What do you think? I would like to hear your thoughts or experience with this.

Dr. Ruscio is your leading functional and integrative doctor specializing in gut related disorders such as SIBO, leaky gut, Celiac, IBS and in thyroid disorders such as hypothyroid and hyperthyroid. For more information on how to become a patient, please contact our office. Serving the San Francisco bay area and distance patients via phone and Skype.

Discussion

I care about answering your questions and sharing my knowledge with you. Leave a comment or connect with me on social media asking any health question you may have and I just might incorporate it into our next listener questions podcast episode just for you!

30 thoughts on “Reduce Your Inflammation with This Popular Supplement

  1. Hi Dr. Ruscio, I’m a Family Practice Doc and am starting to dip my toes into functional medicine. I serve a relatively poor population so I identify with your approach of care that is both efficient and effective.

    What kind of biomarkers do you think are most effective for measuring the response to probiotics? From this research it looks like CRP may be helpful (though it would be nice to see research regarding CRP’s correlation with clinical conditions such as SIBO). But is there anything else?

    1. Hi Andrew,
      Great question. Probiotics can helps so many markers (SIBO, CRP, FBG, insulin, cholesterol, HDL…) and symptoms (IBS, depression…) that in my opinion its not practical to track via biomarkers. I would look to their symptomatic improvement as the main gauge. Especially because its likely you may see biomarker improvement be confounded if you are also making diet and lifestyle changes.
      Hope this helps!

  2. Thank you for your interesting posts. When I see your emails in my inbox I know there will be something of value to read. I appreciate that you make us aware of current research about the gut.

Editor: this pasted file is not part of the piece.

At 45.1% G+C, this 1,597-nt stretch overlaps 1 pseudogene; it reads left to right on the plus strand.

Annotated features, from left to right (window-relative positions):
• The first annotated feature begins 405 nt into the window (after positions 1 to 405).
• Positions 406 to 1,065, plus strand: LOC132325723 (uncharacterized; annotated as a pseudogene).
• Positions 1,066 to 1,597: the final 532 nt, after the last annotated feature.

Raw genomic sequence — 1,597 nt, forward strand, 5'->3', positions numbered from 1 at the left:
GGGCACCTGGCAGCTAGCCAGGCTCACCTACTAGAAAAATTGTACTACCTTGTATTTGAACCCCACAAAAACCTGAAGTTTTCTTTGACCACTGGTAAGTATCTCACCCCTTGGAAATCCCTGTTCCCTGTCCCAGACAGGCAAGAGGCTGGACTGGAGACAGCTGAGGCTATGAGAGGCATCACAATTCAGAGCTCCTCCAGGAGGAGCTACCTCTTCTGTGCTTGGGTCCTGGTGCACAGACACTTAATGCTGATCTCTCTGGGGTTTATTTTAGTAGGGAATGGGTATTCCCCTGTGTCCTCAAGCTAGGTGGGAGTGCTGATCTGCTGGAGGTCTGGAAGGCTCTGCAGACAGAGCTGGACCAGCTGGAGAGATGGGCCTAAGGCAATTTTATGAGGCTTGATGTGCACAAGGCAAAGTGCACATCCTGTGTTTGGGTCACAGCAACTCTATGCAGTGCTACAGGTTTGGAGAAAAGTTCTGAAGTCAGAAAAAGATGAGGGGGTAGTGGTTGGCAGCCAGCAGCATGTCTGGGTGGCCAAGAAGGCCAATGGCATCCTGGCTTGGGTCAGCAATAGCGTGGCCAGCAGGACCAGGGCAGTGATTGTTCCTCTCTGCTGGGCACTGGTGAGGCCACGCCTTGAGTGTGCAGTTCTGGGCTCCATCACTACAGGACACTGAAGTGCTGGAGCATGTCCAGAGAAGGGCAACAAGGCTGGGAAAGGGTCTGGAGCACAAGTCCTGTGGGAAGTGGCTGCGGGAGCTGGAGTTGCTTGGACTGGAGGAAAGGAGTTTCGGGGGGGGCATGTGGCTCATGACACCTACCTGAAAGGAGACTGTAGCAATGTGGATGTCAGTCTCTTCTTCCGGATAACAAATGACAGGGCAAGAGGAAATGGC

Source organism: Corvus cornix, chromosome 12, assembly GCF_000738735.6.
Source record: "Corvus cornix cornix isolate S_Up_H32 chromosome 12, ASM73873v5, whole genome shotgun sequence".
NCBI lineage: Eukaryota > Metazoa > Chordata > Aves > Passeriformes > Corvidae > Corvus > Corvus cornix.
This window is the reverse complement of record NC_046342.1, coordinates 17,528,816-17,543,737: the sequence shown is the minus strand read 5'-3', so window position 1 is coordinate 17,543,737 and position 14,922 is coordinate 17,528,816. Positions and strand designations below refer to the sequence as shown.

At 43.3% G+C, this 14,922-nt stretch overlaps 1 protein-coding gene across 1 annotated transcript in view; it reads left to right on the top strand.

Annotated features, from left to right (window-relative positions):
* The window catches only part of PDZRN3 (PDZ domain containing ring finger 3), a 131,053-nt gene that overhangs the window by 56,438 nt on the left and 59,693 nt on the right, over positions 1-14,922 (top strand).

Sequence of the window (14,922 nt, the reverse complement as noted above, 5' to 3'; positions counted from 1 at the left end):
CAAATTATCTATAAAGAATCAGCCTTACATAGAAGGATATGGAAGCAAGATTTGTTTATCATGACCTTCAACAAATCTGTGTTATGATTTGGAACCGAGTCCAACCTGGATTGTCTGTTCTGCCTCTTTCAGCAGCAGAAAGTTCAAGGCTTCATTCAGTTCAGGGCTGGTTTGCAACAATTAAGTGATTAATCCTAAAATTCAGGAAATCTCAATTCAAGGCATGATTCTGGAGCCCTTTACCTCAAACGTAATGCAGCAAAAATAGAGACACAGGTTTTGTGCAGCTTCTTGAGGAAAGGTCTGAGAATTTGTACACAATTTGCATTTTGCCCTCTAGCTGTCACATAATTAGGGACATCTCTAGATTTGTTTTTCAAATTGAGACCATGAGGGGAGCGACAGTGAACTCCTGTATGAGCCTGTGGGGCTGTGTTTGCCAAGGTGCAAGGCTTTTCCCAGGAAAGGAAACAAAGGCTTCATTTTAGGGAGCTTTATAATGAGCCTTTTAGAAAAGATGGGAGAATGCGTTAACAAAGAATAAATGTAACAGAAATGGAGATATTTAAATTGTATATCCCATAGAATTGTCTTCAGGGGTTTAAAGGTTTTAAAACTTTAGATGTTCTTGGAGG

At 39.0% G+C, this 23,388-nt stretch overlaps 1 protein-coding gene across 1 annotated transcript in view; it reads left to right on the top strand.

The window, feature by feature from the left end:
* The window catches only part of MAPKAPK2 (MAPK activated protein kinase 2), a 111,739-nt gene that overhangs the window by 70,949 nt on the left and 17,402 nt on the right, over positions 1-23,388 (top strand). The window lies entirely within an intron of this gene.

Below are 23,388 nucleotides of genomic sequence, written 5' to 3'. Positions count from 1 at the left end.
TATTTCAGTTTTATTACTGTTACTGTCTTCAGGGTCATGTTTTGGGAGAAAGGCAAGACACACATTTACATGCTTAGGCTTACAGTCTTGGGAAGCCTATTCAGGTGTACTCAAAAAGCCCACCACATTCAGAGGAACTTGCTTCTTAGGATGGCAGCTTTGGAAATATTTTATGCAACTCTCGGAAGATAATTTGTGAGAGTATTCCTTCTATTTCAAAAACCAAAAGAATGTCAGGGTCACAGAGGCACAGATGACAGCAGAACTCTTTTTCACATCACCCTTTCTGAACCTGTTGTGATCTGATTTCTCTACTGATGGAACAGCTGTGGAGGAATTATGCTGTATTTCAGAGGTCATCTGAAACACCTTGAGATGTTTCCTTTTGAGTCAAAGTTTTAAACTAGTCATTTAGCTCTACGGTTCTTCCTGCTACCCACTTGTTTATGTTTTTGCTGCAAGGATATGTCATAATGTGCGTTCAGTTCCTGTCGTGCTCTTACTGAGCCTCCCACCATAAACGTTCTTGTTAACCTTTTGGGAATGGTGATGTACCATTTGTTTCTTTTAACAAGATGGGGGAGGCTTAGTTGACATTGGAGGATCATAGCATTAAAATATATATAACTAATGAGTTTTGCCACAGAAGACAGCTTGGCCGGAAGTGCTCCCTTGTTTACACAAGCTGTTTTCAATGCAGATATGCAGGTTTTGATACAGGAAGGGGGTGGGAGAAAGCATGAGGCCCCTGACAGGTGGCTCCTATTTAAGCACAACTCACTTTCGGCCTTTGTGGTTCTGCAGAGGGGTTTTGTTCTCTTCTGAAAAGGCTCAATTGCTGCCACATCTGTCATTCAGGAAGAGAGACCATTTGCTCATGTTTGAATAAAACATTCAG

3. Hi Dr. Ruscio, I’m a Family Practice Doc and am starting to dip my toes into functional medicine. I serve a relatively poor population so I identify with your approach of care that is both efficient and effective.

    What kind of biomarkers do you think are most effective for measuring the response to probiotics? From this research it looks like CRP may be helpful (though it would be nice to see research regarding CRP’s correlation with clinical conditions such as SIBO). But is there anything else?

    1. Hi Andrew,
      Great question. Probiotics can helps so many markers (SIBO, CRP, FBG, insulin, cholesterol, HDL…) and symptoms (IBS, depression…) that in my opinion its not practical to track via biomarkers. I would look to their symptomatic improvement as the main gauge. Especially because its likely you may see biomarker improvement be confounded if you are also making diet and lifestyle changes.
      Hope this helps!

  4. Thank you for your interesting posts. When I see your emails in my inbox I know there will be something of value to read. I appreciate that you make us aware of current research about the gut.

    1. Hi Ondina,
      See our clinic store for some options. Also, you might be someone who does not do well with probiotics. Some people don’t do well on any, and thats OK 🙂

  5. Dr Ruscio,

    Do you have patients with not only SIBO but candida albicans, motility problems and parasites as well? In your opinion which should be addressed first, second?